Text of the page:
“When the character-based screenwriting breaks down, so does the feminism. Black Widow is just as ill-served as every other character in that story, but because she’s a woman, it’s politically offensive as well as aesthetically offensive.”
Doyle recognizes the gender issues in Age of Ultron don’t arise because the film was made by misogynists, but because the film isn’t well-written– the characters lack the depth needed to create intriguing identities and representations. This is obviously not the only argument for or against the film, but when a writer attempts to add depth to their analysis, the criticism is successful.
One of my favorite websites, but one of the worst offenders of Clickbait Feminism, is Jezebel. Jezebel has always been known for its aggressive style of in-your-face feminism., and there is usually nothing wrong with that. However, in the last few years they have built their brand off titles that encourage views. Take the title of this article about Maggie Gyllenhaal: “Aging Actress Maggie Gyllenhaal Too Old to Play 55-Year Old’s Lover.” Age in Hollywood is a very interesting topic, however this particular article doesn’t delve into ageism in Hollywood beyond a one-sentence statement by Gyllenhaal. Or take “Rich Ladies Who Get ‘Wife Bonuses’ are Your New Favorite Demo to Hate,” where the author attacks the women getting wife bonuses and not a patriarchal institution reminiscent of affluent nobility rewarding young brides who produced male heirs. Both examples use their title to lure the reader in and then provide the reader with no critical analysis at all. Kyria Abrahams of Thought Catalog argues that “Jezebel plays upon the worst female stereotype: that of the gossipy, shrill, cliquish, therapy-tethered, cast of Girls-style spoiled brat. Jezebel writers act the way misogynistic men mistakenly believe all women act, with a stick up their ass and their nose in an iPhone. This website, and sites like them, have single-handedly set back badass chicks faster than Sleater Kinney in a tractor beam.” With articles like these, Jezebel encourages outrage without critique– clicks without thought.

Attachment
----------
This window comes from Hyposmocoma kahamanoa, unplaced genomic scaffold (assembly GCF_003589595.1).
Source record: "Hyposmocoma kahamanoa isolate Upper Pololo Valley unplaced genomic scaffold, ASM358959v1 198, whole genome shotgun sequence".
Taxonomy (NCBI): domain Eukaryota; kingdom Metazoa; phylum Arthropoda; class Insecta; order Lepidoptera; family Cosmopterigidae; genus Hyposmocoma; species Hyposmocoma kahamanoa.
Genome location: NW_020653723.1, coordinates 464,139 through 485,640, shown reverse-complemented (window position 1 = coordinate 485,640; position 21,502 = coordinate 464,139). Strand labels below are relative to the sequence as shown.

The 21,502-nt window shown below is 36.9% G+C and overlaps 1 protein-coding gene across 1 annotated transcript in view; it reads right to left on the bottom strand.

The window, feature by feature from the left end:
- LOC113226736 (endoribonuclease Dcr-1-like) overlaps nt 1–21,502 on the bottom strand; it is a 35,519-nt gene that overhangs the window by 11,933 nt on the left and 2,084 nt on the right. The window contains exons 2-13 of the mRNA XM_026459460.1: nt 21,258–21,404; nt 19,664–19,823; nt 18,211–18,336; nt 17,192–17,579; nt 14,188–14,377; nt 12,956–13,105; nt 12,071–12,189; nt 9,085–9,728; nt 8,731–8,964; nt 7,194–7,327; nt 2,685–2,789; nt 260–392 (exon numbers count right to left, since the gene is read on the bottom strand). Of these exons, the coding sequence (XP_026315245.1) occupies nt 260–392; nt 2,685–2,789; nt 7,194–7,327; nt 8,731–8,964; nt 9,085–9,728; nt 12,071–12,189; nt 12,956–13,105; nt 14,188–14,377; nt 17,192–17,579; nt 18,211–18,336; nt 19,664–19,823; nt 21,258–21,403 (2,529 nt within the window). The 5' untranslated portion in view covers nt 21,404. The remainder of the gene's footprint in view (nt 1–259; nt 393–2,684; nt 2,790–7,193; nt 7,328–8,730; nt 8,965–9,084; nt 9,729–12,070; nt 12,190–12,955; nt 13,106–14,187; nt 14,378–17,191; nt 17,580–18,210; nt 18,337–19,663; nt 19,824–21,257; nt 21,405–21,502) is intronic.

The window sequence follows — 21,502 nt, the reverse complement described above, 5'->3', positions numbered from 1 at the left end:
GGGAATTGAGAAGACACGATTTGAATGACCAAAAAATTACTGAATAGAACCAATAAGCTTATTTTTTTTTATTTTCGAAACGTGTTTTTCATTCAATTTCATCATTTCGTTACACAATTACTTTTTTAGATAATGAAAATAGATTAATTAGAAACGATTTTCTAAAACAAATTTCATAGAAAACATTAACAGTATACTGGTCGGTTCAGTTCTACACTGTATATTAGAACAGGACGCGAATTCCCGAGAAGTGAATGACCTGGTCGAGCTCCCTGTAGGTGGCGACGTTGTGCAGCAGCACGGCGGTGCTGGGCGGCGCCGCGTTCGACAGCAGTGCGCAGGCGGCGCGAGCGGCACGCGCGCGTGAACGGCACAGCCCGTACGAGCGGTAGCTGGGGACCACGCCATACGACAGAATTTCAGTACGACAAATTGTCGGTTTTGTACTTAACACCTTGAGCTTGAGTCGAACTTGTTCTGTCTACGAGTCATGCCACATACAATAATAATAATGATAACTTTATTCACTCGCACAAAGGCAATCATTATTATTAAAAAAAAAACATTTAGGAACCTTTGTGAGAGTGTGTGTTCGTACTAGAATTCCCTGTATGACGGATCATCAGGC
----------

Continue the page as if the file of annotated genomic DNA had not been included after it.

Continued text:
As Anita Sarkeesian of Feminist Frequency, a website that gives in-depth critical analyses of pop culture, stated at a recent panel, “Feminism is not about striving for perfection. It’s about striving for justice.” As a feminist, I can’t expect everyone participating in the movement to be doing feminism right, but I can ask more of them. As a feminist, I can ask the media outlets I consume to avoid Clickbait Feminism that doesn’t add to the conversation or the movement. I recognize that I am a consumer and media is a business, but media should earn my views with good journalism. Clickbait Feminism will never be good journalism, especially when it perpetuates a stereotype of feminists that moves us further away from achieving justice.